What are most excited about this weekend?
Eating too many “sausage snuggies” and Mexican street corn pies from my favorite baker, The Pig & Pastry Pie Company. And I’m totally looking forward to getting up at 4am to start roasting the pig, ha!
If you had to trade in the cleaver for some other tool what would you choose?
I’d pick up my floral shears and knife again. My first love has always been floral design. 

ARTS DISTRICT, LOS ANGELES

This weekend Parachute Market brings together makers from around the Valley and beyondin LA’s Arts — a stone’s throw from the future Ace Hotel Downtown LA. The new quarterly presented by Storefront, is themed Psychedelic Summer, harkening to the hippie roots of West Coast craft.

Lindy and Grundy's Amelia Posada brings home the bacon from local family farms to discerning Angelenos with cofounder and partner Erika NakamuraAmelia brings her journalist’s eye, activist’s passion, floral designer’s aesthetic and educator’s ethos to the butcher’s art. She’s also one of the curators at Parachute Market, so we asked her for a few words on craft, pigs and self-sufficiency.

Talk about the ever-increasing inclination toward keeping it close to home and doing it yourself.

Everywhere you look these days, we see actual craftsmen/women opening butcher shops, leather boutiques, urban farms, small batch ice cream… At my butcher shop, I get tons of people coming in who want to learn how to grind their own meat at home, make sausages for their families. I have friends putting bee hives and chicken coops in their back yards. We’ve become so disconnected with food and agriculture — and those of us who have grown up in urban areas have been conditioned to shop at massive chain stores — that it’s wonderful to see so many people who are tired of handing their hard-earned money to giant corporations instead seeking out specialists, farmers markets and artisans, and supporting their own local economies. I think we all crave that sense of community. It’s exciting and inspiring to be a part of this.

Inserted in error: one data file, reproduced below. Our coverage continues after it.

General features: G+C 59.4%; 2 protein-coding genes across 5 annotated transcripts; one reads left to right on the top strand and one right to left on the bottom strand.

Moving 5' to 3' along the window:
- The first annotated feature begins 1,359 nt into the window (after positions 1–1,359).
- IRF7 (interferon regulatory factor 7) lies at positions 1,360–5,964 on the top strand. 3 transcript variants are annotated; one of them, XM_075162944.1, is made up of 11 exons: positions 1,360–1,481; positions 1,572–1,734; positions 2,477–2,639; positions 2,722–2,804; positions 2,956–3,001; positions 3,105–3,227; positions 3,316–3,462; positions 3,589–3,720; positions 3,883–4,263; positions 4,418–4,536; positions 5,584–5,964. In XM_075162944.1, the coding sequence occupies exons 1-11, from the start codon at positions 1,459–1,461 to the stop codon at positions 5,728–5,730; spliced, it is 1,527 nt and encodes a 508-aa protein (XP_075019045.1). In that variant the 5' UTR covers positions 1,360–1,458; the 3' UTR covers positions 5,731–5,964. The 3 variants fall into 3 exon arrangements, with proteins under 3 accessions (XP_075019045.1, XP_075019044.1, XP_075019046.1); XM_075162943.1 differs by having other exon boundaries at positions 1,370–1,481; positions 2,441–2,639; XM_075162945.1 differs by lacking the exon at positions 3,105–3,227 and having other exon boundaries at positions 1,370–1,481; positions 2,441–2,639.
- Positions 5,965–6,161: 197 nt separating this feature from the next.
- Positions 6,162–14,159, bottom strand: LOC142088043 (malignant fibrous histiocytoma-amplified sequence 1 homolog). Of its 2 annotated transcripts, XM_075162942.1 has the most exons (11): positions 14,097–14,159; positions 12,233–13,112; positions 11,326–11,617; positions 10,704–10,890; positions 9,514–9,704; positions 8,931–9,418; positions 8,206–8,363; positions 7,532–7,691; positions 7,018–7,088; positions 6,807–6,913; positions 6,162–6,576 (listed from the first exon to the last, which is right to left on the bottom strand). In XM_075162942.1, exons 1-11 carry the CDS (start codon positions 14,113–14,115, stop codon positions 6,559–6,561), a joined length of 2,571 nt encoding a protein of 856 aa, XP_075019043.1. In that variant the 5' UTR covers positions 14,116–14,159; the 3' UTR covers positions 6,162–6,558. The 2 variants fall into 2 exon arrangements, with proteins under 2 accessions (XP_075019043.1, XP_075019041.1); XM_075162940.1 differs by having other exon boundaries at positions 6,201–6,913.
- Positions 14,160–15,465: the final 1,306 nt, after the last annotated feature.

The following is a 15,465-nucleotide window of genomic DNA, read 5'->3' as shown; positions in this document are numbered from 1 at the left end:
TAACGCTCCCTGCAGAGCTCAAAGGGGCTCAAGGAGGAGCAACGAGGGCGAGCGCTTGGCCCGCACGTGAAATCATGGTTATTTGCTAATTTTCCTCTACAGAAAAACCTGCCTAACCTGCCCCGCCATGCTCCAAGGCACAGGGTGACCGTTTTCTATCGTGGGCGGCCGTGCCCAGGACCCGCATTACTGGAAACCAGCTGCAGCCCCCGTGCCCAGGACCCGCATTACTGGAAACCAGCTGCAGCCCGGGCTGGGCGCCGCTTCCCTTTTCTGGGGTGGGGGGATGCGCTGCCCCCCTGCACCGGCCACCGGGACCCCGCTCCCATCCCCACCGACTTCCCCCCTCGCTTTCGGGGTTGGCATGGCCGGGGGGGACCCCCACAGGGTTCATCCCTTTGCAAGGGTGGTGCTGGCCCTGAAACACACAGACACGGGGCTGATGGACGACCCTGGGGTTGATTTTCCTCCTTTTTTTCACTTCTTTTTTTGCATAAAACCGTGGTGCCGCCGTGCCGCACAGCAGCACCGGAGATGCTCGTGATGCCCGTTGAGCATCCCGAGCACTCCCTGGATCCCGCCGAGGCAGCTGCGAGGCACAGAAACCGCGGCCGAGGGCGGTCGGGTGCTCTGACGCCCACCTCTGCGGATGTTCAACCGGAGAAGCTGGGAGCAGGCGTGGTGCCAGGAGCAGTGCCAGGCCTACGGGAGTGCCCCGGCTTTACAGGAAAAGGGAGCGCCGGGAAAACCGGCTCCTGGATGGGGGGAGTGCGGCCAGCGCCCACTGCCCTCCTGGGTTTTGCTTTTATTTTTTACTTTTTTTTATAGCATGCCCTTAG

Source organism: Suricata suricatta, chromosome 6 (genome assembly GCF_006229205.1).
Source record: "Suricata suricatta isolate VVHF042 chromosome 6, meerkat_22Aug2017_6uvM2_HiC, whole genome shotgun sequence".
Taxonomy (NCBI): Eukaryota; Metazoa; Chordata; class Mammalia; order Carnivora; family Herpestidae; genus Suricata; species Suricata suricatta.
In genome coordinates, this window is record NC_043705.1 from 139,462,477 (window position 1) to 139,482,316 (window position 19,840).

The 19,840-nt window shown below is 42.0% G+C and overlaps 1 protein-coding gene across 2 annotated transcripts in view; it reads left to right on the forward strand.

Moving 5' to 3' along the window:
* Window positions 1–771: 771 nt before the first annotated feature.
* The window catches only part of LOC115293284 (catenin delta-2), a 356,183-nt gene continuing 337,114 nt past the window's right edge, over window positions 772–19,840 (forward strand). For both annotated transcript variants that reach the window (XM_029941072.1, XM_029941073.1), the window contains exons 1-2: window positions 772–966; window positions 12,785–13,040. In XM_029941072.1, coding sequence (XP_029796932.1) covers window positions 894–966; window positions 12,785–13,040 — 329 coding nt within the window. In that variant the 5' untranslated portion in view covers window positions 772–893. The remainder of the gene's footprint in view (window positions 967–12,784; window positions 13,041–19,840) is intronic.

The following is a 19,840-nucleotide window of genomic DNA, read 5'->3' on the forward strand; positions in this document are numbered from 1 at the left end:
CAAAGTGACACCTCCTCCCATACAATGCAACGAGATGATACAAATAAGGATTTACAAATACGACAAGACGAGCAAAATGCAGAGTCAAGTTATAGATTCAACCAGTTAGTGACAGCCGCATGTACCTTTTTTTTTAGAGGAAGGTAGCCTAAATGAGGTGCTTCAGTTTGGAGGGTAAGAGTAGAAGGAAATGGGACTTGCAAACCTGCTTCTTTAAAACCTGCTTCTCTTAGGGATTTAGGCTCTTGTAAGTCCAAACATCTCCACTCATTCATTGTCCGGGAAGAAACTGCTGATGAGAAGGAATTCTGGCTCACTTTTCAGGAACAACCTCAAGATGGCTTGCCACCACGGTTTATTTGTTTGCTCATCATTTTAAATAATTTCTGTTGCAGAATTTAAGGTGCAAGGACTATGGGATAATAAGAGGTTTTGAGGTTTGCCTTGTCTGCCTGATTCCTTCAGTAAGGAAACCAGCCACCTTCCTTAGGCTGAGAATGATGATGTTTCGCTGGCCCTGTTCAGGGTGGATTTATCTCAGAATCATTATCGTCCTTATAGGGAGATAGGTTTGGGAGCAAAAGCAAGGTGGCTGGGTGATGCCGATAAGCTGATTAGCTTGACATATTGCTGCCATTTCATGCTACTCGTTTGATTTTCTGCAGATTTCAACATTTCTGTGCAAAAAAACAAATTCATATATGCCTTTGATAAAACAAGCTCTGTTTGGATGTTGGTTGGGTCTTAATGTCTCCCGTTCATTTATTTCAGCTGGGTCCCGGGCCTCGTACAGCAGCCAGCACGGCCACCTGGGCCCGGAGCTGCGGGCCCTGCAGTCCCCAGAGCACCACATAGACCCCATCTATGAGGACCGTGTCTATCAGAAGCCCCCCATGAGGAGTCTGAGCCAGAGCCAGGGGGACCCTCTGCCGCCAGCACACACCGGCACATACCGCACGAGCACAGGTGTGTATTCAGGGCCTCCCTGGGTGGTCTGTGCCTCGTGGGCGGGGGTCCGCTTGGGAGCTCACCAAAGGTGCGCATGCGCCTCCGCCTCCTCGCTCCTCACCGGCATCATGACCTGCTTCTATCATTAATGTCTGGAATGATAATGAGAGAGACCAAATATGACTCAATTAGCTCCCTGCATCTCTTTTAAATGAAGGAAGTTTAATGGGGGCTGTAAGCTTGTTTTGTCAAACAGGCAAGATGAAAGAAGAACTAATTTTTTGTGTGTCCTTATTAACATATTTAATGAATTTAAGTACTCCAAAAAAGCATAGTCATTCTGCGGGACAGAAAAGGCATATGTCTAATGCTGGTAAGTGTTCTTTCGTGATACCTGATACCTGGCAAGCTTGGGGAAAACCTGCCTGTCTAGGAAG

What are most excited about this weekend?

Eating too many “sausage snuggies” and Mexican street corn pies from my favorite baker, The Pig & Pastry Pie Company. And I’m totally looking forward to getting up at 4am to start roasting the pig, ha!

If you had to trade in the cleaver for some other tool what would you choose?

I’d pick up my floral shears and knife again. My first love has always been floral design.